The New Hackers Dictionary

“The Jargon File” of “The New Hackers Dictionary” is inmiddels cultureel erfgoed. Het bestand is publiek domein en dus gewoon vrijelijk bruikbaar. De huidige jargon-site? Die heeft regelmatig last van “web-rot”.

Waar is het te vinden? en zijn vaste bakens, maar minder handig in gebruik dan een PDF-bestand met werkende links.

Dus ik heb er een voor je gemaakt. Drie downloads:

Een aantal jaren geleden (vorige eeuw) heb ik een hack gemaakt om html om te zetten in pdf met behoud van hyperlinks onder “windoze”. Een van de meest dankbare omzettingen was the “Jargon File” AKA “The New Hacker’s Dictionary”. Het biedt veel meer dan alleen een antwoord op de vraag waarom een “hacker” goed is en een “cracker” tuig is.

Ik had hem blijkbaar een keer van het web verwijderd maar herinner mij dat het ding vaak geraadpleegd was, en terecht! Iedere keer op Wikipedia het woord “hacker” (goed volk) vervangen door “kraker” of “cracker” (slecht volk) betekent dat er maatschappelijk iets niet deugt qua beeldvorming. De oppervlakkige pers en politiek snappen de definities niet en besmeuren de faam van hackers. Zo kwam ik tot de conclusie dat “The New Hacker’s Dictionary” weer terug moest op het web. Ondanks dat auteur Eric Raymond af en toe bekritiseerd wordt en ondanks dat ik het een slecht idee vindt om permanent een “Riot gun” in je kofferbak te hebben is deze actie een oprechte ode aan zijn enorme inspanningen.

Weet je wat een “hackintosh” is? Of “leet”? “warez d00dz”?, “lamers”, “Phreaks”, “IANAL” (I Am Not A Lawyer)? Honderden bladzijden, vermakelijk maar met een serieuze ondertoon.

Voor nu volstaat het om hier de definities van Cracker en Hacker te dumpen:

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hacker n.

[originally, someone who makes furniture with an axe] 1. A person who enjoys exploring the details of programmable systems and how to stretch their capabilities, as opposed to most users, who prefer to learn only the minimum necessary. 2. One who programs enthusiastically (even obsessively) or who enjoys programming rather than just theorizing about programming. 3. A person capable of appreciating hack value. 4. A person who is good at programming quickly. 5. An expert at a particular program, or one who frequently does work using it or on it; as in ‘a Unix hacker’. (Definitions 1 through 5 are correlated, and people who fit them congregate.) 6. An expert or enthusiast of any kind. One might be an astronomy hacker, for example. 7. One who enjoys the intellectual challenge of creatively overcoming or circumventing limitations. 8. [deprecated] A malicious meddler who tries to discover sensitive information by poking around. Hence ‘password hacker’, ‘network hacker’. The correct term for this sense is cracker.

The term ‘hacker’ also tends to connote membership in the global community defined by the net (see the network. For discussion of some of the basics of this culture, see the How To Become A Hacker FAQ. It also implies that the person described is seen to subscribe to some version of the hacker ethic (see hacker ethic).

It is better to be described as a hacker by others than to describe oneself that way. Hackers consider themselves something of an elite (a meritocracy based on ability), though one to which new members are gladly welcome. There is thus a certain ego satisfaction to be had in identifying yourself as a hacker (but if you claim to be one and are not, you’ll quickly be labeled bogus). See also geek, wannabee.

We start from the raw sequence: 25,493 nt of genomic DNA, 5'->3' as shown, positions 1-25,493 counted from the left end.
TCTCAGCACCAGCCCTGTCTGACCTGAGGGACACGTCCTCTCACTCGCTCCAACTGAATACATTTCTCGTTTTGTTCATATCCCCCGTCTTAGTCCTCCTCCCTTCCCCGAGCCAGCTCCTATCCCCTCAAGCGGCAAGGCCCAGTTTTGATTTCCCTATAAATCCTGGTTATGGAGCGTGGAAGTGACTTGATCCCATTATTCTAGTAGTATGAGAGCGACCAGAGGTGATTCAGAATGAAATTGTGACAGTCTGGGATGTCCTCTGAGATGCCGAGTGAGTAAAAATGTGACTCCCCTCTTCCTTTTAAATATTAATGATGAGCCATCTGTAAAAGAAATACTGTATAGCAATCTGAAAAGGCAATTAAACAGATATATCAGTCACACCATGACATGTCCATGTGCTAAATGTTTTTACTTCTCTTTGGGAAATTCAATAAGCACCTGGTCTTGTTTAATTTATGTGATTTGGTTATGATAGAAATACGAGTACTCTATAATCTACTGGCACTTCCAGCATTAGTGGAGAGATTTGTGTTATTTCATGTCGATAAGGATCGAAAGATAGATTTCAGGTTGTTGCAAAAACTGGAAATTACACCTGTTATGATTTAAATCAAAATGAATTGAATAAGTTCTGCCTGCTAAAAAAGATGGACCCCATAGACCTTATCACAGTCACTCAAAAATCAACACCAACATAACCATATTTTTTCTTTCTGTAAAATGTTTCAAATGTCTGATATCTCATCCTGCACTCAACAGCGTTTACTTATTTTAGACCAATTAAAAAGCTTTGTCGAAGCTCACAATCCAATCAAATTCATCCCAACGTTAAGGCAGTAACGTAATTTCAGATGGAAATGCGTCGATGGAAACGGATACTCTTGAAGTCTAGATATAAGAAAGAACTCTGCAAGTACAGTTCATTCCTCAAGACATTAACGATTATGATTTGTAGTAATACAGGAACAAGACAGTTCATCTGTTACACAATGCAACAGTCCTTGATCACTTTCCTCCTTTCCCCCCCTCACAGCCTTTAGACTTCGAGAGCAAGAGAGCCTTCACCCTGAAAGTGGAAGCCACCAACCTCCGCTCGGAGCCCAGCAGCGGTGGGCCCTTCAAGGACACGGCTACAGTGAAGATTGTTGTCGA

This term seems to have been first adopted as a badge in the 1960s by the hacker culture surrounding TMRC and the MIT AI Lab. We have a report that it was used in a sense close to this entry’s by teenage radio hams and electronics tinkerers in the mid-1950s.

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cracker n.

One who breaks security on a system. Coined ca. 1985 by hackers in defense against journalistic misuse of hacker (q.v., sense 8). An earlier attempt to establish ‘worm’ in this sense around 1981-82 on Usenet was largely a failure.

Use of both these neologisms reflects a strong revulsion against the theft and vandalism perpetrated by cracking rings. The neologism “cracker” in this sense may have been influenced not so much by the term “safe-cracker” as by the non-jargon term “cracker”, which in Middle English meant an obnoxious person (e.g., “What cracker is this same that deafs our ears / With this abundance of superfluous breath?” – Shakespeare’s King John, Act II, Scene I) and in modern colloquial American English survives as a barely gentler synonym for “white trash”.

While it is expected that any real hacker will have done some playful cracking and knows many of the basic techniques, anyone past larval stage is expected to have outgrown the desire to do so except for immediate, benign, practical reasons (for example, if it’s necessary to get around some security in order to get some work done).

Thus, there is far less overlap between hackerdom and crackerdom than the mundane reader misled by sensationalistic journalism might expect. Crackers tend to gather in small, tight-knit, very secretive groups that have little overlap with the huge, open poly-culture this lexicon describes; though crackers often like to describe themselves as hackers, most true hackers consider them a separate and lower form of life. Ethical considerations aside, hackers figure that anyone who can’t imagine a more interesting way to play with their computers than breaking into someone else’s has to be pretty losing. Some other reasons crackers are looked down on are discussed in the entries on cracking and phreaking. See also samurai, dark-side hacker, and hacker ethic. For a portrait of the typical teenage cracker, see warez d00dz.

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